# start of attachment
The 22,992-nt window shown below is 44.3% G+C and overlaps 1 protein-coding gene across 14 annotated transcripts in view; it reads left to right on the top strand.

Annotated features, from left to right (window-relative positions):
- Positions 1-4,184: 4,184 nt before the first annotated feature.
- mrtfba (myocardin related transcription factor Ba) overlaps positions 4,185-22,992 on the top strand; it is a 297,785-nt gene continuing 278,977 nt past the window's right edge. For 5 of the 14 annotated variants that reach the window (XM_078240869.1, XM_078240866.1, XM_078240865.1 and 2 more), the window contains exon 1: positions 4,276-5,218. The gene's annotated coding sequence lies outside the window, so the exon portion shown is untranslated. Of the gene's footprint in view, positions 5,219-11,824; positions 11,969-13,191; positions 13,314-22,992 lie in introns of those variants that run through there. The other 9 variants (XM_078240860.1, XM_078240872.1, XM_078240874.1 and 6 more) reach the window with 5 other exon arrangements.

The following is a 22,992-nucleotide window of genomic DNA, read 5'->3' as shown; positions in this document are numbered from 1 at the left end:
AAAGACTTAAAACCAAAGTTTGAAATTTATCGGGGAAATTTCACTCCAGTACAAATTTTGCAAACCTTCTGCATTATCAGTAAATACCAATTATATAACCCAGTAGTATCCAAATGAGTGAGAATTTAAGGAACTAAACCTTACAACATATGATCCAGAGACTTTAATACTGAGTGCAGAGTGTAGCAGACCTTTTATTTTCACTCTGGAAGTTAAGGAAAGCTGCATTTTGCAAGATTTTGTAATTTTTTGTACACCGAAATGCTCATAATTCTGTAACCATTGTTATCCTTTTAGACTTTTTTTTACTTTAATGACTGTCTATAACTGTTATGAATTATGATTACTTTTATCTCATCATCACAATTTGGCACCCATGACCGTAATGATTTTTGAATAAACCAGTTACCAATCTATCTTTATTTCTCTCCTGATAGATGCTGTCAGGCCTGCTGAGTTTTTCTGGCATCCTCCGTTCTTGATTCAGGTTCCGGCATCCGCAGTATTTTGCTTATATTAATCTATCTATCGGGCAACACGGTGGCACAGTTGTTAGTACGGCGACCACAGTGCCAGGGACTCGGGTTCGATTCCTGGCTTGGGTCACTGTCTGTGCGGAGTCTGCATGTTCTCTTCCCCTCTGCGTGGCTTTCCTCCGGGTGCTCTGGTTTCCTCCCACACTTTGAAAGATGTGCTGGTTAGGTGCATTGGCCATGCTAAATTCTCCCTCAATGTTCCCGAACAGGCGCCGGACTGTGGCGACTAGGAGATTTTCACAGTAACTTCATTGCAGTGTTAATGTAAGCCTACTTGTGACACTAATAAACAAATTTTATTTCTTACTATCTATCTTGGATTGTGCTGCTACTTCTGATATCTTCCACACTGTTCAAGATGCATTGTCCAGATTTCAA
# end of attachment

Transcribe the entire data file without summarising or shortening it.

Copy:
The 22,992-nt window shown below is 44.3% G+C and overlaps 1 protein-coding gene across 14 annotated transcripts in view; it reads left to right on the top strand.

Annotated features, from left to right (window-relative positions):
- Positions 1-4,184: 4,184 nt before the first annotated feature.
- mrtfba (myocardin related transcription factor Ba) overlaps positions 4,185-22,992 on the top strand; it is a 297,785-nt gene continuing 278,977 nt past the window's right edge. For 5 of the 14 annotated variants that reach the window (XM_078240869.1, XM_078240866.1, XM_078240865.1 and 2 more), the window contains exon 1: positions 4,276-5,218. The gene's annotated coding sequence lies outside the window, so the exon portion shown is untranslated. Of the gene's footprint in view, positions 5,219-11,824; positions 11,969-13,191; positions 13,314-22,992 lie in introns of those variants that run through there. The other 9 variants (XM_078240860.1, XM_078240872.1, XM_078240874.1 and 6 more) reach the window with 5 other exon arrangements.

The following is a 22,992-nucleotide window of genomic DNA, read 5'->3' as shown; positions in this document are numbered from 1 at the left end:
AAAGACTTAAAACCAAAGTTTGAAATTTATCGGGGAAATTTCACTCCAGTACAAATTTTGCAAACCTTCTGCATTATCAGTAAATACCAATTATATAACCCAGTAGTATCCAAATGAGTGAGAATTTAAGGAACTAAACCTTACAACATATGATCCAGAGACTTTAATACTGAGTGCAGAGTGTAGCAGACCTTTTATTTTCACTCTGGAAGTTAAGGAAAGCTGCATTTTGCAAGATTTTGTAATTTTTTGTACACCGAAATGCTCATAATTCTGTAACCATTGTTATCCTTTTAGACTTTTTTTTACTTTAATGACTGTCTATAACTGTTATGAATTATGATTACTTTTATCTCATCATCACAATTTGGCACCCATGACCGTAATGATTTTTGAATAAACCAGTTACCAATCTATCTTTATTTCTCTCCTGATAGATGCTGTCAGGCCTGCTGAGTTTTTCTGGCATCCTCCGTTCTTGATTCAGGTTCCGGCATCCGCAGTATTTTGCTTATATTAATCTATCTATCGGGCAACACGGTGGCACAGTTGTTAGTACGGCGACCACAGTGCCAGGGACTCGGGTTCGATTCCTGGCTTGGGTCACTGTCTGTGCGGAGTCTGCATGTTCTCTTCCCCTCTGCGTGGCTTTCCTCCGGGTGCTCTGGTTTCCTCCCACACTTTGAAAGATGTGCTGGTTAGGTGCATTGGCCATGCTAAATTCTCCCTCAATGTTCCCGAACAGGCGCCGGACTGTGGCGACTAGGAGATTTTCACAGTAACTTCATTGCAGTGTTAATGTAAGCCTACTTGTGACACTAATAAACAAATTTTATTTCTTACTATCTATCTTGGATTGTGCTGCTACTTCTGATATCTTCCACACTGTTCAAGATGCATTGTCCAGATTTCAA